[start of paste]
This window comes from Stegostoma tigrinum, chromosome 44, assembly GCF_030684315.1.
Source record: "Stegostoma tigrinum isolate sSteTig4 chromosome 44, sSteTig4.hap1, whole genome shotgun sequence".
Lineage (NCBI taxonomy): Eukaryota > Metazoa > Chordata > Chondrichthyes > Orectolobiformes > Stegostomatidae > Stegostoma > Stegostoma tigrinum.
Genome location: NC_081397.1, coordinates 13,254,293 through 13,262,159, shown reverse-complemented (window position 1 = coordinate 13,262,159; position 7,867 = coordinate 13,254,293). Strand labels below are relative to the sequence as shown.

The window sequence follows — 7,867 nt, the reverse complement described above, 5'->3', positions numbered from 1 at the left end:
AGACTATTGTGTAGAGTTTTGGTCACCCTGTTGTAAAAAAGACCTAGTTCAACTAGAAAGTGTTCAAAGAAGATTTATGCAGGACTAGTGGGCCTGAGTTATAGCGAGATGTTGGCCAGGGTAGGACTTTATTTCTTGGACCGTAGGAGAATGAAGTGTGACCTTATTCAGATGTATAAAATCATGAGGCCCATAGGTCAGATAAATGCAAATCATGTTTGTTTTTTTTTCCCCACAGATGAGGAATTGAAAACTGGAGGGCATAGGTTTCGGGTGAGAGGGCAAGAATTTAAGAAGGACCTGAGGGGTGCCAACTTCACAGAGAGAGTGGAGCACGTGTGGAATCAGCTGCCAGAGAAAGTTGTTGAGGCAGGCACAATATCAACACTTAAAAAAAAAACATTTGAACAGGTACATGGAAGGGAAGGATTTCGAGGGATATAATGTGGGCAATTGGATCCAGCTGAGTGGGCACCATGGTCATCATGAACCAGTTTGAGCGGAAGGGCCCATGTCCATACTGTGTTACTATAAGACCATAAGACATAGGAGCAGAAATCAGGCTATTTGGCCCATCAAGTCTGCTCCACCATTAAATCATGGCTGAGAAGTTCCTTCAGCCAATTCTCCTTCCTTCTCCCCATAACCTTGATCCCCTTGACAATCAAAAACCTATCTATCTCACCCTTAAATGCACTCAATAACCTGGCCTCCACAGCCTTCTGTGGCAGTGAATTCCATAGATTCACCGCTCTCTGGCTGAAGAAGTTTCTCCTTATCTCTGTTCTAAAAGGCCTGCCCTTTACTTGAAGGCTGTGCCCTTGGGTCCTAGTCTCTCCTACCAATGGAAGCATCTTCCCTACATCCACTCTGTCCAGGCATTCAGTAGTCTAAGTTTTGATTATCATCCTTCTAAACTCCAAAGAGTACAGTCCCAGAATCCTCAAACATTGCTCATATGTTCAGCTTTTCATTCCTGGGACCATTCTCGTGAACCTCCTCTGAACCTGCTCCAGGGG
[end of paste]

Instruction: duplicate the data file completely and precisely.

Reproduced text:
This window comes from Stegostoma tigrinum, chromosome 44, assembly GCF_030684315.1.
Source record: "Stegostoma tigrinum isolate sSteTig4 chromosome 44, sSteTig4.hap1, whole genome shotgun sequence".
Lineage (NCBI taxonomy): Eukaryota > Metazoa > Chordata > Chondrichthyes > Orectolobiformes > Stegostomatidae > Stegostoma > Stegostoma tigrinum.
Genome location: NC_081397.1, coordinates 13,254,293 through 13,262,159, shown reverse-complemented (window position 1 = coordinate 13,262,159; position 7,867 = coordinate 13,254,293). Strand labels below are relative to the sequence as shown.

The window sequence follows — 7,867 nt, the reverse complement described above, 5'->3', positions numbered from 1 at the left end:
AGACTATTGTGTAGAGTTTTGGTCACCCTGTTGTAAAAAAGACCTAGTTCAACTAGAAAGTGTTCAAAGAAGATTTATGCAGGACTAGTGGGCCTGAGTTATAGCGAGATGTTGGCCAGGGTAGGACTTTATTTCTTGGACCGTAGGAGAATGAAGTGTGACCTTATTCAGATGTATAAAATCATGAGGCCCATAGGTCAGATAAATGCAAATCATGTTTGTTTTTTTTTCCCCACAGATGAGGAATTGAAAACTGGAGGGCATAGGTTTCGGGTGAGAGGGCAAGAATTTAAGAAGGACCTGAGGGGTGCCAACTTCACAGAGAGAGTGGAGCACGTGTGGAATCAGCTGCCAGAGAAAGTTGTTGAGGCAGGCACAATATCAACACTTAAAAAAAAAACATTTGAACAGGTACATGGAAGGGAAGGATTTCGAGGGATATAATGTGGGCAATTGGATCCAGCTGAGTGGGCACCATGGTCATCATGAACCAGTTTGAGCGGAAGGGCCCATGTCCATACTGTGTTACTATAAGACCATAAGACATAGGAGCAGAAATCAGGCTATTTGGCCCATCAAGTCTGCTCCACCATTAAATCATGGCTGAGAAGTTCCTTCAGCCAATTCTCCTTCCTTCTCCCCATAACCTTGATCCCCTTGACAATCAAAAACCTATCTATCTCACCCTTAAATGCACTCAATAACCTGGCCTCCACAGCCTTCTGTGGCAGTGAATTCCATAGATTCACCGCTCTCTGGCTGAAGAAGTTTCTCCTTATCTCTGTTCTAAAAGGCCTGCCCTTTACTTGAAGGCTGTGCCCTTGGGTCCTAGTCTCTCCTACCAATGGAAGCATCTTCCCTACATCCACTCTGTCCAGGCATTCAGTAGTCTAAGTTTTGATTATCATCCTTCTAAACTCCAAAGAGTACAGTCCCAGAATCCTCAAACATTGCTCATATGTTCAGCTTTTCATTCCTGGGACCATTCTCGTGAACCTCCTCTGAACCTGCTCCAGGGG